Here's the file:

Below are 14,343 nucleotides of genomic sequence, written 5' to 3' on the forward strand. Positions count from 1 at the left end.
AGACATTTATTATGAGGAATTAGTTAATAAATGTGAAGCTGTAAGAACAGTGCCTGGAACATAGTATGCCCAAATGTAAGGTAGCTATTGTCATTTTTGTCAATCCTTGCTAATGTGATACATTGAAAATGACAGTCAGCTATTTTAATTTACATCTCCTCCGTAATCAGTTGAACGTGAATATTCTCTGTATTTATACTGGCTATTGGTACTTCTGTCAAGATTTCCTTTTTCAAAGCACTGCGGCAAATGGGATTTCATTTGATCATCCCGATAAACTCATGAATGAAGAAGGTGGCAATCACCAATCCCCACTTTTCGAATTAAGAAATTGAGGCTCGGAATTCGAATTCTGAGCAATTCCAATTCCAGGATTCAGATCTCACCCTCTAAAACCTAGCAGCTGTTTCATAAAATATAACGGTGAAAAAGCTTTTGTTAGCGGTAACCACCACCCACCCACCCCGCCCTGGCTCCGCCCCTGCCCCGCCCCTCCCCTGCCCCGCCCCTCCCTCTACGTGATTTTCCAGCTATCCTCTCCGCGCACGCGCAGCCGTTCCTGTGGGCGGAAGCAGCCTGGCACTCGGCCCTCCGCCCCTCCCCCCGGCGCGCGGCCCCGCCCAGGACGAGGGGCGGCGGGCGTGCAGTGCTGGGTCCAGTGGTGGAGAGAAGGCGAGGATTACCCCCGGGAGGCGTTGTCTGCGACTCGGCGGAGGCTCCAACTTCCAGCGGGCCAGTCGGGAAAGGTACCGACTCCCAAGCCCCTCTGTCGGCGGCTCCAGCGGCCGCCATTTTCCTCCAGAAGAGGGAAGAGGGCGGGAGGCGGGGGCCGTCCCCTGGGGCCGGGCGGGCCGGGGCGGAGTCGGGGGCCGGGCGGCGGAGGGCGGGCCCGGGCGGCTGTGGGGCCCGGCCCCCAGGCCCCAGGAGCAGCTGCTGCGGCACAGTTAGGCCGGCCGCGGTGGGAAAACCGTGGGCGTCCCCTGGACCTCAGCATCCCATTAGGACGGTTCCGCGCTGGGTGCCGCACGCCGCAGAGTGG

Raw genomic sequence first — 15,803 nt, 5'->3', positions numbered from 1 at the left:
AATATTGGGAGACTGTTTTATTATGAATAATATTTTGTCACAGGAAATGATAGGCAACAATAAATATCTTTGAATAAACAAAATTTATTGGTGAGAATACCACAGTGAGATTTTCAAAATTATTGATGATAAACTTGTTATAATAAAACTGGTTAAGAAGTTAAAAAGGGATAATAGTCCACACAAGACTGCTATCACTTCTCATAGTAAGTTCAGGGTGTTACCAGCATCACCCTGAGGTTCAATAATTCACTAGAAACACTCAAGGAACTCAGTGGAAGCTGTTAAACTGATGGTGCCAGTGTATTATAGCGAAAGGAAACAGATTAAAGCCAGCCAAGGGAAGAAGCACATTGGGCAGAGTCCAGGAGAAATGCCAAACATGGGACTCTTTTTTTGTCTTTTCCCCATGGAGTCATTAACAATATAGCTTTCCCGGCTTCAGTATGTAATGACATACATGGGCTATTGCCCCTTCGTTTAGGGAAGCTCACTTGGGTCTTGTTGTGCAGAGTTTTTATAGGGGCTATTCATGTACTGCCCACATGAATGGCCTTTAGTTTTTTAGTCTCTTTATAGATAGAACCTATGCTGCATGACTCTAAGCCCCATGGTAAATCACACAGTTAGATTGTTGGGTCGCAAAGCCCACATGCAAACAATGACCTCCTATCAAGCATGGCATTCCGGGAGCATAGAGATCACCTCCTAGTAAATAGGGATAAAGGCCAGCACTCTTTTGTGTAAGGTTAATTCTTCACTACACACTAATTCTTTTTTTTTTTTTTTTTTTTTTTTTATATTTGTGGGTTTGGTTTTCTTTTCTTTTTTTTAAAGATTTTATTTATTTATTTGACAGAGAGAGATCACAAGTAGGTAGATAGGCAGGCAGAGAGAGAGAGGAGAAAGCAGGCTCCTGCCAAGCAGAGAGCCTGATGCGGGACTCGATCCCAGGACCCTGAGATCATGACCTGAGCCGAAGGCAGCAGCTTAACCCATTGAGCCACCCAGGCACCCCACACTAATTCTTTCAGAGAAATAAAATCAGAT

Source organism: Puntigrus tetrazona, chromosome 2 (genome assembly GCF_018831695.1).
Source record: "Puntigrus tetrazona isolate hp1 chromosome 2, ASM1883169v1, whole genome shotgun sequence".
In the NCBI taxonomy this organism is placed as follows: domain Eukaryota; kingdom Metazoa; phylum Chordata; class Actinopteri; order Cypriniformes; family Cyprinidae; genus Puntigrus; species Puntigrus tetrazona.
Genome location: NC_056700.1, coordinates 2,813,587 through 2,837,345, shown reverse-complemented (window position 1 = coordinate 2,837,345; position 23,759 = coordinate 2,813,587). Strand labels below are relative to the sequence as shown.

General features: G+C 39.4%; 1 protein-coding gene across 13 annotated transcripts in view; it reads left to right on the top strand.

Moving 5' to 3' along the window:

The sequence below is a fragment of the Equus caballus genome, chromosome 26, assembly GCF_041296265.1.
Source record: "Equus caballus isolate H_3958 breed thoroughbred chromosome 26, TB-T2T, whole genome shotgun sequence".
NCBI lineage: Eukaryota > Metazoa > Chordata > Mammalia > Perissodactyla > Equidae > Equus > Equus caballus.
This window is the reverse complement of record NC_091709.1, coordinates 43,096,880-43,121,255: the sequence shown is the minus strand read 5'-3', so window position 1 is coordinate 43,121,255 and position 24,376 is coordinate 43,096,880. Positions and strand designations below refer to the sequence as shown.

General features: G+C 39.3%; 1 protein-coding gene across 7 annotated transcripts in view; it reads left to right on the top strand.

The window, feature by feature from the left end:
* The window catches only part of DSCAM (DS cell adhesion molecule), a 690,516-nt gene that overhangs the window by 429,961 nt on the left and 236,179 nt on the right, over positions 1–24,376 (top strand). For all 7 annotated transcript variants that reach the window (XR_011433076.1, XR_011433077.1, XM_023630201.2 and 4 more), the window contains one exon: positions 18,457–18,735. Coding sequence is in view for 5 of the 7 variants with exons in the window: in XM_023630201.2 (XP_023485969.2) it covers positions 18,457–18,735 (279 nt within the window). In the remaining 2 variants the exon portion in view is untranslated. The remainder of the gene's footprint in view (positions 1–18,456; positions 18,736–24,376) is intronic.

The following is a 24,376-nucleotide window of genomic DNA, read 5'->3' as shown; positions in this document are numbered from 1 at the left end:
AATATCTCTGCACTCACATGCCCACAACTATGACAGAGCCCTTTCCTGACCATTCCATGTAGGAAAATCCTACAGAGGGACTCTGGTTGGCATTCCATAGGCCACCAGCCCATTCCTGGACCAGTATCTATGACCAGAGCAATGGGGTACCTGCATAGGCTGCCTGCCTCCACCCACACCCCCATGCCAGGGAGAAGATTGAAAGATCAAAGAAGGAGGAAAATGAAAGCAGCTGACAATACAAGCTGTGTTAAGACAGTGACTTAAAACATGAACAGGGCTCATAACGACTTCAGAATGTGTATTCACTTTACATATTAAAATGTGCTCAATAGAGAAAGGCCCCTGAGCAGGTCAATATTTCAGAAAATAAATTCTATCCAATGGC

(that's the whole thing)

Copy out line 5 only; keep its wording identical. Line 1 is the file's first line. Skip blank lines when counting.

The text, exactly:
Source organism: Puntigrus tetrazona, chromosome 2 (genome assembly GCF_018831695.1).